Every day millions of people shop for a variety of products and many of these consumers are looking for environmentally friendly products. How do you, as a consumer, choose which items to buy? How does a company most effectively label their products so that they will appeal to shoppers?
Recently, the Green Biz Group hosted a webinar entitled “How Green Product Claims Affect Purchase Intent and Brand Perception”. Leading global brands are increasing their focus on sustainability. This fact led to a study commissioned by UL Laboratories and conducted by The Shelton Group.
‘Greenwashing’ is a practice employed by some companies in an effort to increase their sales and visibility. It involves making environmental claims that are invalid. Companies that are legitimately ‘green’ are looking for ways to ensure the public that their claims are indeed true.
The study conducted by The Shelton Group was conducted in June 2014. Participants indicated four areas in which they were most interested in regard to environmental claims: home improvement, electronics, personal care and cleaning products.
Product claims were divided into three categories:
- Certified claims which featured a logo.
- Legitimate claims which were found to be valid but on the product label only consisted of words and no logo.
- Problematic claims were those that were perceived to be vague or confusing.
Researchers found that consumers were much more comfortable buying products that had a certifying logo such as the Ecologo from UL Laboratories. Even the familiar Good Housekeeping logo, the Energy Star logo and the USDA Organic logo ranked high among the consumers. However, the logos that did the best also included words that described the basis for the certification.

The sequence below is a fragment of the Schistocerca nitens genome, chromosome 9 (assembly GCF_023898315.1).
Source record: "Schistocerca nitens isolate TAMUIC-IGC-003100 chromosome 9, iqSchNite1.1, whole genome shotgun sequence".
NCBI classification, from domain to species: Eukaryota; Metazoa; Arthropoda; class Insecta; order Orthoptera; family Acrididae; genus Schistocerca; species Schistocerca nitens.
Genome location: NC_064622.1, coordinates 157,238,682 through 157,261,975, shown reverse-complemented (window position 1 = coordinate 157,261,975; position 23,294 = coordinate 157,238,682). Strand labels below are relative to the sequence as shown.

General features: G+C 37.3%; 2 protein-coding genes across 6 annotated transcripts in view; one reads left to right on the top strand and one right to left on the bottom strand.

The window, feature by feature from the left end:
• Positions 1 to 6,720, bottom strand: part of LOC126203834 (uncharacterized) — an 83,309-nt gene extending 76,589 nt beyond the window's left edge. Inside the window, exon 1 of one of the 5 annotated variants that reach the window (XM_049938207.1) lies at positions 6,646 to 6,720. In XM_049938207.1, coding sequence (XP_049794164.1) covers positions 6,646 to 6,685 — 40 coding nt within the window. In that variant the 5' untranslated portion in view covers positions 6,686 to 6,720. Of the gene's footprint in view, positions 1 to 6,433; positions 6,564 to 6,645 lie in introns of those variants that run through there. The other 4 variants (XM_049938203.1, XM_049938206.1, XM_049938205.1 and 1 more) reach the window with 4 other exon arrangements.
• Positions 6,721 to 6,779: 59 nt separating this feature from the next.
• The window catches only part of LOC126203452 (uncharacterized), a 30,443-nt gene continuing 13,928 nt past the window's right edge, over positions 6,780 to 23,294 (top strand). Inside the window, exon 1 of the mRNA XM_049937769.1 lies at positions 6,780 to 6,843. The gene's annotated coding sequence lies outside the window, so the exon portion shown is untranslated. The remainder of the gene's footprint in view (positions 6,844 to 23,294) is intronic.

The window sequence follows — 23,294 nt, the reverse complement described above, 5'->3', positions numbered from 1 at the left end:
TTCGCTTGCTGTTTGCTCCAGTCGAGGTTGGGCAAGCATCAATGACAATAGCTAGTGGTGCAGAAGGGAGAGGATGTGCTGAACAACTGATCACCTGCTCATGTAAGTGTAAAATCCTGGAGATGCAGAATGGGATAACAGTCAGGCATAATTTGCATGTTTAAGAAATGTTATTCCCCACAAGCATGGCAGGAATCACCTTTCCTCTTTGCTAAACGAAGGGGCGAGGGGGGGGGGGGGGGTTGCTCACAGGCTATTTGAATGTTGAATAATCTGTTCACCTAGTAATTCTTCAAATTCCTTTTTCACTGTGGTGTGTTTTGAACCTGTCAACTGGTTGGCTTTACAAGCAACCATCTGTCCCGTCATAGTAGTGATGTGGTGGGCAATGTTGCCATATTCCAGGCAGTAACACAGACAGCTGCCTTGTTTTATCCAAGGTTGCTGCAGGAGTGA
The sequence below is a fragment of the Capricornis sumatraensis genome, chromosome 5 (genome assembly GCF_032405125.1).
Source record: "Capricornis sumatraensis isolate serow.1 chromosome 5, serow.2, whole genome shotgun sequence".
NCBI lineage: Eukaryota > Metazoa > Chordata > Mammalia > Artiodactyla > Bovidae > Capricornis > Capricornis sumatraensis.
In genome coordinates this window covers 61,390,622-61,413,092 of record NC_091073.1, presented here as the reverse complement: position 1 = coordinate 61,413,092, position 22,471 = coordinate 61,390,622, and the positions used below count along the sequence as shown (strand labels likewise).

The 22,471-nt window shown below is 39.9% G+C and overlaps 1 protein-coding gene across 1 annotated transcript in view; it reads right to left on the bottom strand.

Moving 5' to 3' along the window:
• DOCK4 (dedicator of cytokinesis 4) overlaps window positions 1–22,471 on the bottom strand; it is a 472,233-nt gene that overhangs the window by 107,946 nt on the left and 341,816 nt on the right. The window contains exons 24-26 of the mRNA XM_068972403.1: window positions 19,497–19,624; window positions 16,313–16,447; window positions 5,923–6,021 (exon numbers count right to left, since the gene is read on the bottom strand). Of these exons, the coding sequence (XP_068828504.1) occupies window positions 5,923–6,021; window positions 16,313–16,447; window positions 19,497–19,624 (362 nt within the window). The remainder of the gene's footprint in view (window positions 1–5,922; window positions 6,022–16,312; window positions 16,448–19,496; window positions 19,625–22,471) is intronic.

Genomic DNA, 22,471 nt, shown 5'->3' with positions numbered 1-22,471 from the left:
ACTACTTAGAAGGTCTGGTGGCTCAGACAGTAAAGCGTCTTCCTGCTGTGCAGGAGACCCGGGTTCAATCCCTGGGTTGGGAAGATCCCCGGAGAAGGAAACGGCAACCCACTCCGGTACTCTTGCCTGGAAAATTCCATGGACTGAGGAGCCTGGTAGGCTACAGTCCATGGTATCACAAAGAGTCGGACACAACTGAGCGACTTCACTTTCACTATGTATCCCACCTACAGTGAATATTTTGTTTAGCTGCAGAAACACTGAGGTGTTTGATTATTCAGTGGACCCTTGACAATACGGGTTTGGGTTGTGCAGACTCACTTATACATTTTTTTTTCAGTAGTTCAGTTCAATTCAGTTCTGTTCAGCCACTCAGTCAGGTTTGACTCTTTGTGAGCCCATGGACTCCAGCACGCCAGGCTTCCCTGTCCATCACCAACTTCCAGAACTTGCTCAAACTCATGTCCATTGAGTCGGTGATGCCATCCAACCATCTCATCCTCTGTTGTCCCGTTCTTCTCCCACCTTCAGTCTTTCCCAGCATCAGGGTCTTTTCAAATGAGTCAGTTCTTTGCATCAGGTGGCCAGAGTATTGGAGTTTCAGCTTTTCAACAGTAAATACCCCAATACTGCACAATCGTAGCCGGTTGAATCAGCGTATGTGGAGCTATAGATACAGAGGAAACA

Products that had some sort of logo but no qualifying language also performed well but were not as popular as those mentioned above.
Items that had legitimate claims just in the form of words did not rank as high but did well when the wording was clear and understandable. It also made a big difference if the consumer was looking for something with that particular claim and believed the company’s claim to be trustworthy.
The brands that did poorly in the study were those where the claims were vague or confusing. This is not to say that the claims are invalid, it primarily indicates that these claims were problematic for consumers.
Examples of problematic claims included those that simply say things such as ‘all natural’, ‘recycled content’ and ‘environmentally friendly’. These may all be true about the product but they are too vague and generic to know exactly what they mean.
Other problematic claims consisted of products with language that is confusing or unknown to consumers. A prime example of this is paint that claims to be ‘low VOC’ or ‘VOC free’. Many, if not most, consumers are not readily aware of what VOC stands for and why these claims may be a good thing. VOC stands for volatile organic compound which is definitely something you would like to avoid in household paint!
Vague or problematic claims can do harm to a company ‘s brand if consumers avoid their products for those reasons.
The bottom line is for brands to be as clear and exact as they can be. The best choice is to secure a recognized and respected certification logo.